There’s a striking & poignant story – Lipstick - over at John Baker’s excellent blog. The Holocaust remains the touchstone for so many remarkable tales of damnation & redemption & this one – on the redemption end of the spectrum - is particularly affecting.
Recently, I’ve been tinkering yet again with a poem I wrote a long time ago after reading Nazi-hunter Simon Wiesenthal’s autobiography, The Murderers Amongst Us.
SIMON WIESENTHAL LEAVES MAUTHAUSEN
Simon Wiesenthal leaves Mauthausen.
Is it spring or autumn? Birds are singing
rising from the wire in the long dawn rain.
Wiesenthal carries the bag the GIs gave him.
Smoking, they lounge in groups by their jeeps.
Maidens of war, they see all, know nothing.
Scorched earth, still warm. Maybe the victors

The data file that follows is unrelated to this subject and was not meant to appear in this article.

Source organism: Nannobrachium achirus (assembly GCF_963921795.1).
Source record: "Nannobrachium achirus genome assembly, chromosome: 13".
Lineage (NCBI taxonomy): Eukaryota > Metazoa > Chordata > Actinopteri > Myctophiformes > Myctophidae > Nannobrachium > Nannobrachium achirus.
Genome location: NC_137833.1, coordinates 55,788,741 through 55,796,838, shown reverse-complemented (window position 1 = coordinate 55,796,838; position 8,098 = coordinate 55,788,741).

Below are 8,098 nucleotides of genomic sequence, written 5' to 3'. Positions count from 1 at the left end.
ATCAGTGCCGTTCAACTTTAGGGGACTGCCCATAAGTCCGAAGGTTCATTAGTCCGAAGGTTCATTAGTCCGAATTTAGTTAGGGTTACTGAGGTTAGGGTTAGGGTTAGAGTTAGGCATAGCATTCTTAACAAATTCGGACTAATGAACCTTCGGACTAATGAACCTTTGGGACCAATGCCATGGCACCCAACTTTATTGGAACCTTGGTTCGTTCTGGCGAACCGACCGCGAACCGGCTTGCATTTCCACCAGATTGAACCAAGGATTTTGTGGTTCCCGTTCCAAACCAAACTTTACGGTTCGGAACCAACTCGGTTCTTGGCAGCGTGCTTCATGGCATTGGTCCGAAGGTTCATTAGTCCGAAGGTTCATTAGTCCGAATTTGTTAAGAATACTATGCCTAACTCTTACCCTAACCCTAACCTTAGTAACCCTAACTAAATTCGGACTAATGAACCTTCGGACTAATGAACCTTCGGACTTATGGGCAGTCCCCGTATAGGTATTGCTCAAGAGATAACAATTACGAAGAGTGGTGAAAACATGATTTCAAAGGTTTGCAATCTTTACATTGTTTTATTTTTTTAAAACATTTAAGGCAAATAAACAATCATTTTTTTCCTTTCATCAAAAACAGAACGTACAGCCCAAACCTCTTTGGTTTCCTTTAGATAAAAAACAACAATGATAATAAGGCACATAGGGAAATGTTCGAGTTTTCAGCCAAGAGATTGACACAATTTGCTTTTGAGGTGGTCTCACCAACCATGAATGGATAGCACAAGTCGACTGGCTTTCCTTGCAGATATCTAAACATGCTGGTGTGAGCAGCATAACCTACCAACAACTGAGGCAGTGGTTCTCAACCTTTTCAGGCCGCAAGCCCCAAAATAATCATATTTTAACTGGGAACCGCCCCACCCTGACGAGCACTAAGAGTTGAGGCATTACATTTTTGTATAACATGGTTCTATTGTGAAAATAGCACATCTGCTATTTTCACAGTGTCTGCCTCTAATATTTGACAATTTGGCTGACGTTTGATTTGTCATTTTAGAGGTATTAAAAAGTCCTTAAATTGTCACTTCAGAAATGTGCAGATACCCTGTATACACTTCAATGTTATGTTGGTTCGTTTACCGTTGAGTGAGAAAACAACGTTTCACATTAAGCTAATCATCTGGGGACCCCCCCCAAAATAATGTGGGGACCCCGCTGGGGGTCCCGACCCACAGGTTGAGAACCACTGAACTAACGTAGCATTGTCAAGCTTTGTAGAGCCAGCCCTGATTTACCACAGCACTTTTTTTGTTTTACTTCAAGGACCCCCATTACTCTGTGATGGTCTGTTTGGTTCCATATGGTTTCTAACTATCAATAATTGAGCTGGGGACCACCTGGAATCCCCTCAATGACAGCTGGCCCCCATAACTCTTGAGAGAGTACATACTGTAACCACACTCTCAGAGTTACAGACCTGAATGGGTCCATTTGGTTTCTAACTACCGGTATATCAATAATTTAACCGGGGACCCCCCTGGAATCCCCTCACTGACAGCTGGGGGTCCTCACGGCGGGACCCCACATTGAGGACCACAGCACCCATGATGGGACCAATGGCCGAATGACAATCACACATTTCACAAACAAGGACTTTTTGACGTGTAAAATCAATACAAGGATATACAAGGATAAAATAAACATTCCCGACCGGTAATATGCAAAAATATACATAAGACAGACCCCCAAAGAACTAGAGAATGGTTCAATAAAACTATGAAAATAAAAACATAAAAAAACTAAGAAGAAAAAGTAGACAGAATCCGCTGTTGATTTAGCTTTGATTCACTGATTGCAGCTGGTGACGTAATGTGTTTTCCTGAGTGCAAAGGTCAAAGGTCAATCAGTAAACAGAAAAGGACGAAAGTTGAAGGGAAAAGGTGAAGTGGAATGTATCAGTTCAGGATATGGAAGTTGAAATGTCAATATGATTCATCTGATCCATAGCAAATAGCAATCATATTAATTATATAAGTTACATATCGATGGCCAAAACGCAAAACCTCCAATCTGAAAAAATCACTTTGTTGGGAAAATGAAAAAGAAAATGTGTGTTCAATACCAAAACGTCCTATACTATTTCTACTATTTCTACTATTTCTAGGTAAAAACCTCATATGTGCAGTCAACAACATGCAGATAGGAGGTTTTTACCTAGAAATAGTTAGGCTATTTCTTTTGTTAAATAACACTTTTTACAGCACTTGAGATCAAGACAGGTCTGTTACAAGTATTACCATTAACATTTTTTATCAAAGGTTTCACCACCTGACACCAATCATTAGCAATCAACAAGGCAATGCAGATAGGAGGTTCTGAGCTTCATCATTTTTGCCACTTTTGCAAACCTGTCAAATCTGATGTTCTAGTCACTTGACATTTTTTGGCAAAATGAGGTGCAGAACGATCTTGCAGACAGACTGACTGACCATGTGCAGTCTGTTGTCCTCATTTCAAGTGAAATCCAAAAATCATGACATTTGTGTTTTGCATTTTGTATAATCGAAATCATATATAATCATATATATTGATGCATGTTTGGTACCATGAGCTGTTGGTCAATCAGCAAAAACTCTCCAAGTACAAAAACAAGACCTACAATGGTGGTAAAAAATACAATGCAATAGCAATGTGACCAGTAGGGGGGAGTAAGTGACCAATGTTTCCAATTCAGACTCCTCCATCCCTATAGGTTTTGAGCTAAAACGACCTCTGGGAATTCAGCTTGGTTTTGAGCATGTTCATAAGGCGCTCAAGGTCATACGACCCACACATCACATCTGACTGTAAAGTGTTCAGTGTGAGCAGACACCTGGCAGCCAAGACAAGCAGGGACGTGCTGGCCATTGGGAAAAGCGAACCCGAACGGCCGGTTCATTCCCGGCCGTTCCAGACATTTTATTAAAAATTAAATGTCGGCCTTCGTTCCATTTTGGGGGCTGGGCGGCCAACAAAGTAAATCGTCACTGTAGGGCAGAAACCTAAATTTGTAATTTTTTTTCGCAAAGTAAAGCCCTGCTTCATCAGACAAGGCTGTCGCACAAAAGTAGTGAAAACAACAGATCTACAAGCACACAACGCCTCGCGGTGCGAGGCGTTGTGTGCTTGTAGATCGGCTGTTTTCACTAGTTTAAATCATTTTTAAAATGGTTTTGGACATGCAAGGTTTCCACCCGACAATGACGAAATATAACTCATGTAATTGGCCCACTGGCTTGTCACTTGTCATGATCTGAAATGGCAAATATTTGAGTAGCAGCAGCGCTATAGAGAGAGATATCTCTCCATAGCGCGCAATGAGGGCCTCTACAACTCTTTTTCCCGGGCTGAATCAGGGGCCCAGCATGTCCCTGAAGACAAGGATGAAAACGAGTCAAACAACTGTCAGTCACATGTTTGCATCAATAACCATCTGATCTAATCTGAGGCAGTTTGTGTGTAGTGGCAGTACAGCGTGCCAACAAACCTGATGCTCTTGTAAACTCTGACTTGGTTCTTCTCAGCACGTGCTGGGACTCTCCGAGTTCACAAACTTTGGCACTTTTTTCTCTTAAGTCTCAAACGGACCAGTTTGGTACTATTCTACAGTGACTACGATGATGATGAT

fired the villages, or the vanquished in retreat.
Ah, the villages, where they knew nothing,
where they toiled with their heads down
in the black wind. Now they group like cattle,
lost amongst their cottages, their hayricks burning.
Wiesenthal walks in a straight line, one foot
placed with calculated care before the other.
Something like rejoicing trips his heart
as he approaches, step by step, a horizon
owned by no one. He won’t look back.
The wire will bind his dreams until death
and towers will stand four-square at the corners
of everywhere he calls home and voices
will crack sleep in countless rooms, strange
and familiar. Israel will be raised on a raft
of bones .“It will survive me. But I must walk
in a straight line for as long as shadows fall”.